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Vincenzo Nibali: 2018 Tour de France cobbles more dangerous than recent years

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Vincenzo Nibali bossing it on the cobbles

Vincenzo Nibali bossing it on the cobbles
(Image credit: Tim de Waele/TDWSport.com)
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Vincenzo Nibali (Bahrain-Merida)

Vincenzo Nibali (Bahrain-Merida)
(Image credit: Bettini Photo)
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Vincenzo Nibali at Pais Vasco a day after racing Tour of Flanders

Vincenzo Nibali at Pais Vasco a day after racing Tour of Flanders
(Image credit: Tim de Waele/TDWSport.com)
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Vincenzo Nibali (Bahrain-Merida) started Pais Vasco well despite racing Tour of Flanders the previous day

Vincenzo Nibali (Bahrain-Merida) started Pais Vasco well despite racing Tour of Flanders the previous day
(Image credit: Tim de Waele/TDWSport.com)
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Vincenzo Nibali (Bahrain-Merida) tries to hold the wheel as Niki Terpstra attacks

Vincenzo Nibali (Bahrain-Merida) tries to hold the wheel as Niki Terpstra attacks
(Image credit: Tim de Waele/Getty Images Sport)

Vincenzo Nibali (Bahrain-Merida) believes the cobbled sectors on stage 9 of the 2018 Tour de France will be even more treacherous than those traversed in recent editions of the race. The Sicilian sampled the pavé on Monday and said afterwards that he plans to return for a second reconnaissance before July.

"Compared to 2014 and 2015, I found some sectors to be more dangerous. And they will be even more so if it rains,” Nibali told La Gazzetta dello Sport

“On some sectors there was a lot of water on the sides and a lot of mud. Compared to the recent past, we’ll have more kilometres on the pavé, so it will be without doubt a very important stage. As soon as my schedule allows, I want to come for another recon.”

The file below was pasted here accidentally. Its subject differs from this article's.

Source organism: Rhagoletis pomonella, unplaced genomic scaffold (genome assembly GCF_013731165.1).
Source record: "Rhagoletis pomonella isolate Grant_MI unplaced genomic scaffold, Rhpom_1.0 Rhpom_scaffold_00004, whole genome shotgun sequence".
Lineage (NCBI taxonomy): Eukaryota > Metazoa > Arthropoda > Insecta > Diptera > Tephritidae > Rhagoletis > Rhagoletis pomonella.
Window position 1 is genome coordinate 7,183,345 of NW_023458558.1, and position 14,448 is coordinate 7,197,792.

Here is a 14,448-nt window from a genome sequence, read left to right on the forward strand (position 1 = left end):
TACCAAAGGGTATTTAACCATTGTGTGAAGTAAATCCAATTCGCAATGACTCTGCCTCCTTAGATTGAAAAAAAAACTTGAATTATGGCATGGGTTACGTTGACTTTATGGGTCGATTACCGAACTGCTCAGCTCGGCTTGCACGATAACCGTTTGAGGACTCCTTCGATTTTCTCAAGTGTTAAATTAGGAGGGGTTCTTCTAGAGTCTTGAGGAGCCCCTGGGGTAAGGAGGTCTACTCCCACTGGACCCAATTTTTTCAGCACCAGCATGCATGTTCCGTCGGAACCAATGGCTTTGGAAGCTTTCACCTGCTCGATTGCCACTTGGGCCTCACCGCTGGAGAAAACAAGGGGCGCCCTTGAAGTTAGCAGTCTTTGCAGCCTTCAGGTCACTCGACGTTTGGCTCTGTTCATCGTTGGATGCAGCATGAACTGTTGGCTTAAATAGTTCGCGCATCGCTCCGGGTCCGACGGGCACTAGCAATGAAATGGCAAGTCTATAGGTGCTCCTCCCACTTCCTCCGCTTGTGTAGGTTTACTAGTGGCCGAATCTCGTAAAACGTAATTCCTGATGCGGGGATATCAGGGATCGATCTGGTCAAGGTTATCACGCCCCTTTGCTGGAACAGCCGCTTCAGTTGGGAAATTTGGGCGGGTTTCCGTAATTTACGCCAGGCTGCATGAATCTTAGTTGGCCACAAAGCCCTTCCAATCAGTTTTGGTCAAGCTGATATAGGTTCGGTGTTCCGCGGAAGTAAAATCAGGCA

Nibali laid the foundations of his 2014 Tour victory on the rain-soaked cobbled stage to Arenberg, where he defended his maillot jaune by placing third behind winner Lars Boom and putting almost two minutes into his general classification rivals.

A year later, the Tour returned to the cobbles on the road to Cambrai, though the dry conditions helped to ensure that the principal overall contenders reached the finish together in a stage won by Tony Martin.

Stage 9 of the 2018 Tour will be the most difficult of the race’s recent forays onto the cobbles, however, with some 15 sectors of pavé featuring on the 154 kilometre stage from Arras to Roubaix. The 21.7km of cobbles on the route feature sectors from Paris-Roubaix, including those at Mons-en-Pévèle and Ennevelin.

On Monday, Nibali reconnoitred the first three sectors by car, before riding the remainder of the stage in the company of his Bahrain-Merida teammate Franco Pellizotti, and followed by directeurs sportifs Rik Verbrugghe and Tristan Hoffman. “It’s worse than a mountain stage,” Pellizotti told La Gazzetta.

Nibali had already used his Tour of Flanders debut earlier this month to perform part of his material testing for the Tour de France cobbles. The Milan-San Remo winner started the Tour of the Basque Country the following day, though abandoned after four stages. Nibali rode to 32nd at Amstel Gold Race on Sunday, and will line out at Flèche Wallonne on Wednesday in preparation for his major objective of the Spring, Liège-Bastogne-Liège.

Enrico Gasparotto, third at Amstel on Sunday and 5th on the Mur de Huy in 2016, will lead Bahrain-Merida’s challenge at Flèche Wallonne, alongside Ion Izagirre.

Bahrain-Merida for Flèche Wallonne: Vincenzo Nibali, Ion Izagirre, Gorka Izagirre, Enrico Gasparotto, Hermann Pernsteiner, Franco Pellizotti, Grega Bole.

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